BEIRUT • The prospect of a wider war loomed over an increasingly chaotic battlefield in northern Syria, as fast-moving clashes pitted United States allies against one another and tensions grew between two major powers, Russia and Turkey.
Taking advantage of fierce Russian air strikes, Kurdish-led forces advanced into shrinking rebel territory in the northern part of Aleppo province, infuriating the insurgents and their principal backer, Turkey, which threatened "a severe response" if the Kurds moved farther.
The situation has pitted a dizzying array of warring parties against one another, illustrating how the enemy of my enemy is, as often as not, my enemy.
Tensions have never been higher between Kurds and Syrian Arab rebels, who now accuse the Kurds of opportunistically attacking them in league with Russia and the Syrian government to advance their goal of seizing territory along the border with Turkey.
Those clashes are fuelling a risky escalation of tensions, especially between Turkey and Russia. And they are pitting two US-backed groups against each other, since both the Kurds and many rebel groups in Aleppo receive American support.
As always, caught in the middle are civilians, with five hospitals and two schools bombed in a single day on Monday, and Turkey and the Syrian insurgents accusing Russia of targeting them deliberately to drive them out of the area.
The United Nations said nearly 50 civilians, including children, died in the bombings in northern Syria's rebel-held Aleppo and Idlib provinces. It did not identify who carried out the air strikes.
UN Secretary-General Ban Ki Moon said the raids violated international law and "cast a shadow" over efforts to end Syria's five-year civil war.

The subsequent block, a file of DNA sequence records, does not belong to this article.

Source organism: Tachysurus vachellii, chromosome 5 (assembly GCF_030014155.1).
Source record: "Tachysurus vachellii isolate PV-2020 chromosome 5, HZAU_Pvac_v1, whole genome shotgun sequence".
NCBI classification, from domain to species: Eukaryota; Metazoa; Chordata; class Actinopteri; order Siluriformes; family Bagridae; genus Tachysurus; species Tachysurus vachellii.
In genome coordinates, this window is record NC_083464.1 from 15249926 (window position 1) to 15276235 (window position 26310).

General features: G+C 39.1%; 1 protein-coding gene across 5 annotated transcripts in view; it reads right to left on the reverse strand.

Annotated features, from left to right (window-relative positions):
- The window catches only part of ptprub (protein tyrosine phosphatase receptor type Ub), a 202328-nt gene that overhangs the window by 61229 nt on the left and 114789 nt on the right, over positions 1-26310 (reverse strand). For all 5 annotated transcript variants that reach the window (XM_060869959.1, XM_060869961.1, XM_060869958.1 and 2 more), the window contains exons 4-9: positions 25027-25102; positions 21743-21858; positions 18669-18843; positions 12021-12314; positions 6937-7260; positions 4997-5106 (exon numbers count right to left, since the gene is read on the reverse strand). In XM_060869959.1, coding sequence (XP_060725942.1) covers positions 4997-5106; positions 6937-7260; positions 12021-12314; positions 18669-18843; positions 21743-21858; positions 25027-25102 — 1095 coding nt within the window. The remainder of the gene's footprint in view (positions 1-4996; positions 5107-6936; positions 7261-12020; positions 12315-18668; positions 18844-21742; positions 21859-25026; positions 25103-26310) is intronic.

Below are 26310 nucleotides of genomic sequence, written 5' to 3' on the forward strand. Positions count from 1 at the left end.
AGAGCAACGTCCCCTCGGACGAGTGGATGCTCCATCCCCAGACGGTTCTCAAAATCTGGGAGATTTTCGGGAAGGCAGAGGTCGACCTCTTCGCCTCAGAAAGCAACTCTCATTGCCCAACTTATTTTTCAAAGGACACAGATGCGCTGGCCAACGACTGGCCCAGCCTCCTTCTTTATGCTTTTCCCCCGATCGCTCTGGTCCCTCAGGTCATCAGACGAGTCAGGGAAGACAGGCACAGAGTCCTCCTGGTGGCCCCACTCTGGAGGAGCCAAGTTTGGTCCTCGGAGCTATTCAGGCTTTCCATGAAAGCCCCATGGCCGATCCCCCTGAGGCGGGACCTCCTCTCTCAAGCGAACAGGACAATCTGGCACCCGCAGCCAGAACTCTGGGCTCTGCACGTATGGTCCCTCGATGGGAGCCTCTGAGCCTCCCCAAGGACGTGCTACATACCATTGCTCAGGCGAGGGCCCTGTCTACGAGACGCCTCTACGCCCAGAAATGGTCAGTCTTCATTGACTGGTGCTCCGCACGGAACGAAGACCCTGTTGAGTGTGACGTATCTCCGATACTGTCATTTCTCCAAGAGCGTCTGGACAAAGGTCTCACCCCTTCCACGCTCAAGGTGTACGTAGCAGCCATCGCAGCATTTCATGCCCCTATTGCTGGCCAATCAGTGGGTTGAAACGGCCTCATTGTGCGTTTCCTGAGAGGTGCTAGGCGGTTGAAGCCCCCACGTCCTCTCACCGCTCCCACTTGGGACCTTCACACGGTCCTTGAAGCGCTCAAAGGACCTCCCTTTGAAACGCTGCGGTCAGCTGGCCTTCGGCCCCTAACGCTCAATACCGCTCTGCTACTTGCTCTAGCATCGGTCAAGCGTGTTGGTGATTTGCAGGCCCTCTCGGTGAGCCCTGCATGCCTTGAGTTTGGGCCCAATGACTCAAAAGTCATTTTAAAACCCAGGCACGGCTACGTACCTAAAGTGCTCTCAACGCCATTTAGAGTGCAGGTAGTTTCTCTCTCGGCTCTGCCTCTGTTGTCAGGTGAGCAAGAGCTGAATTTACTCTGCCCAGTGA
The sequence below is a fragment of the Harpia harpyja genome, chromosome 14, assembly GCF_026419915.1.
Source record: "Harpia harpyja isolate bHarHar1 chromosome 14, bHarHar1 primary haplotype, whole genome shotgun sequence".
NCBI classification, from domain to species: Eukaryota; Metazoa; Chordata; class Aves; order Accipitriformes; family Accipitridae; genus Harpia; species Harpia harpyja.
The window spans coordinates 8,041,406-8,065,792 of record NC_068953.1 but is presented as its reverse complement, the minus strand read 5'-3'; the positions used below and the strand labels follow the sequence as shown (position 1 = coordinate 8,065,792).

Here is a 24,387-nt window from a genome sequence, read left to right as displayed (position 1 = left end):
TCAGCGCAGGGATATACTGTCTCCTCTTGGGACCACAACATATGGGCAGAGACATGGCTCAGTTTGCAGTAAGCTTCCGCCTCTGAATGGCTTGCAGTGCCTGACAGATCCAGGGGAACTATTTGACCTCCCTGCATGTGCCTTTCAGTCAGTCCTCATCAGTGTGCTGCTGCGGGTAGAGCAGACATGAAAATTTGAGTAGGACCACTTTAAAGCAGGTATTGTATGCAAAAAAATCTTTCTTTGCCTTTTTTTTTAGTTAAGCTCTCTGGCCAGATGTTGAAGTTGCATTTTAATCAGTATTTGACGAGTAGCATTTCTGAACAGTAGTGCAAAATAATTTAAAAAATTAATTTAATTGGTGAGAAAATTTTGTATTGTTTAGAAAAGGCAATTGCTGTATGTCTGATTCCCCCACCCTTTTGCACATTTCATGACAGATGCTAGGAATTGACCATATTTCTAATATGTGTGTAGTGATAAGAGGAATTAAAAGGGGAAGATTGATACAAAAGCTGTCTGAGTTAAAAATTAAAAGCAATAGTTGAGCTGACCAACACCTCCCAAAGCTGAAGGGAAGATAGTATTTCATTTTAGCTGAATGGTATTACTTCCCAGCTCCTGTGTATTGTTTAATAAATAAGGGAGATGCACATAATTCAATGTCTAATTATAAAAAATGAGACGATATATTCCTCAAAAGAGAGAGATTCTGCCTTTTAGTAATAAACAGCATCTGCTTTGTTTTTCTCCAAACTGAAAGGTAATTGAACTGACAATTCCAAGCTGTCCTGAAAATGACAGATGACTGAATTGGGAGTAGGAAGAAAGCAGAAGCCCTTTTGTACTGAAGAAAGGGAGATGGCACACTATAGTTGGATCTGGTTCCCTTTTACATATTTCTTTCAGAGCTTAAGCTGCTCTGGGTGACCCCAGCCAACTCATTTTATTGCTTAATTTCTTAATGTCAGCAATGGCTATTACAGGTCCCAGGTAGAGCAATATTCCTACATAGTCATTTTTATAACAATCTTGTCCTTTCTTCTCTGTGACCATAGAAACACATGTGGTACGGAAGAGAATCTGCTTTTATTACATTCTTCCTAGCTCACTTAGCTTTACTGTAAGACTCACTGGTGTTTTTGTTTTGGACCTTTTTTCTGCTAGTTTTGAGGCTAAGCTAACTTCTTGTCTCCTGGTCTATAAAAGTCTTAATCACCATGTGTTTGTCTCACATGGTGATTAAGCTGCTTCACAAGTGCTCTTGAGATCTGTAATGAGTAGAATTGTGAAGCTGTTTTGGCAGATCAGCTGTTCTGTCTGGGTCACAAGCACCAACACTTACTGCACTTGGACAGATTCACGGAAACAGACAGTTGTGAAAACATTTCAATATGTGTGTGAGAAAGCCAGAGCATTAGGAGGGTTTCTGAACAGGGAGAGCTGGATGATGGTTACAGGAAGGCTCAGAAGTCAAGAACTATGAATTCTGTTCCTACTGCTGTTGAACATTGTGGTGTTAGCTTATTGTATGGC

The region around Aleppo has been the target of a major offensive by Syrian government troops, backed by Russian warplanes, which has sent tens of thousands fleeing to the Turkish border.
Two of the hospitals hit on Monday were in Azaz, a critical border town in the fierce battles unfolding in Aleppo. Kurdish militias and Arab allies were advancing closer to Azaz and overran Tal Rifaat, a town on the road to the border from Aleppo.
Turkey, which views the Kurds as its worst enemy in the region and does not want to see more Kurdish-controlled areas along its border, shelled the advancing forces for a third consecutive day. "We will not let Azaz fall," Turkey's Prime Minister Ahmet Davutoglu told reporters on his plane en route to Ukraine, according to the semi-official Anadolu News Agency. He threatened "a severe response" if Kurdish forces advanced on the town.
Russia's Foreign Ministry declared that Turkey, by shelling the Kurds as they battled insurgents, was providing "direct support for international terrorism".
It also insisted that the US-led coalition against the Islamic State in Iraq and Syria was responsible for a hospital bombing in Idlib which killed at least seven people, though US military officials said there were no coalition strikes in the area.
The latest strike came amid days of escalation along the Syria-Turkey border, despite - or, experts say, perhaps because of - the US and Russia having agreed last week to work towards a ceasefire, said to be starting by the end of this week.
NEW YORK TIMES, AGENCE FRANCE-PRESSE